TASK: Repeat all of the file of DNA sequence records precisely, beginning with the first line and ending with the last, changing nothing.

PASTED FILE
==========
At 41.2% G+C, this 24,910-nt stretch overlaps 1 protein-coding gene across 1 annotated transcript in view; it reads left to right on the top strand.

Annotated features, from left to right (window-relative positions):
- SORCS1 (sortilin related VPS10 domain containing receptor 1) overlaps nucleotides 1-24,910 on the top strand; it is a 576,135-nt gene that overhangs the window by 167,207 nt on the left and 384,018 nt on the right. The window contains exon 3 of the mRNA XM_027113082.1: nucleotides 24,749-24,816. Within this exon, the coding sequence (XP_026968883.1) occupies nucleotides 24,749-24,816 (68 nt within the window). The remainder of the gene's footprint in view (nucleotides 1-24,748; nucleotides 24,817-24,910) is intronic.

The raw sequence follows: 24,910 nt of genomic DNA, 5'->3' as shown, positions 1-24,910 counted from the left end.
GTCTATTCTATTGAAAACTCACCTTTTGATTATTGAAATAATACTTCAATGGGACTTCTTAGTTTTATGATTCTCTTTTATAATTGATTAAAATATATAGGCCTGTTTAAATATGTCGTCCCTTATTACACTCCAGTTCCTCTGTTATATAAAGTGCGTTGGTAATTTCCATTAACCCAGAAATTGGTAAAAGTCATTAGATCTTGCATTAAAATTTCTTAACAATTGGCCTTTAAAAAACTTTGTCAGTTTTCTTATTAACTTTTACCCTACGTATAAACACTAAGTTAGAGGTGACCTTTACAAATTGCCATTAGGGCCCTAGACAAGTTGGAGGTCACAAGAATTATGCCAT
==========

At 41.2% G+C, this 24,910-nt stretch overlaps 1 protein-coding gene across 1 annotated transcript in view; it reads left to right on the top strand.

Annotated features, from left to right (window-relative positions):
- SORCS1 (sortilin related VPS10 domain containing receptor 1) overlaps nucleotides 1-24,910 on the top strand; it is a 576,135-nt gene that overhangs the window by 167,207 nt on the left and 384,018 nt on the right. The window contains exon 3 of the mRNA XM_027113082.1: nucleotides 24,749-24,816. Within this exon, the coding sequence (XP_026968883.1) occupies nucleotides 24,749-24,816 (68 nt within the window). The remainder of the gene's footprint in view (nucleotides 1-24,748; nucleotides 24,817-24,910) is intronic.

The raw sequence follows: 24,910 nt of genomic DNA, 5'->3' as shown, positions 1-24,910 counted from the left end.
GTCTATTCTATTGAAAACTCACCTTTTGATTATTGAAATAATACTTCAATGGGACTTCTTAGTTTTATGATTCTCTTTTATAATTGATTAAAATATATAGGCCTGTTTAAATATGTCGTCCCTTATTACACTCCAGTTCCTCTGTTATATAAAGTGCGTTGGTAATTTCCATTAACCCAGAAATTGGTAAAAGTCATTAGATCTTGCATTAAAATTTCTTAACAATTGGCCTTTAAAAAACTTTGTCAGTTTTCTTATTAACTTTTACCCTACGTATAAACACTAAGTTAGAGGTGACCTTTACAAATTGCCATTAGGGCCCTAGACAAGTTGGAGGTCACAAGAATTATGCCAT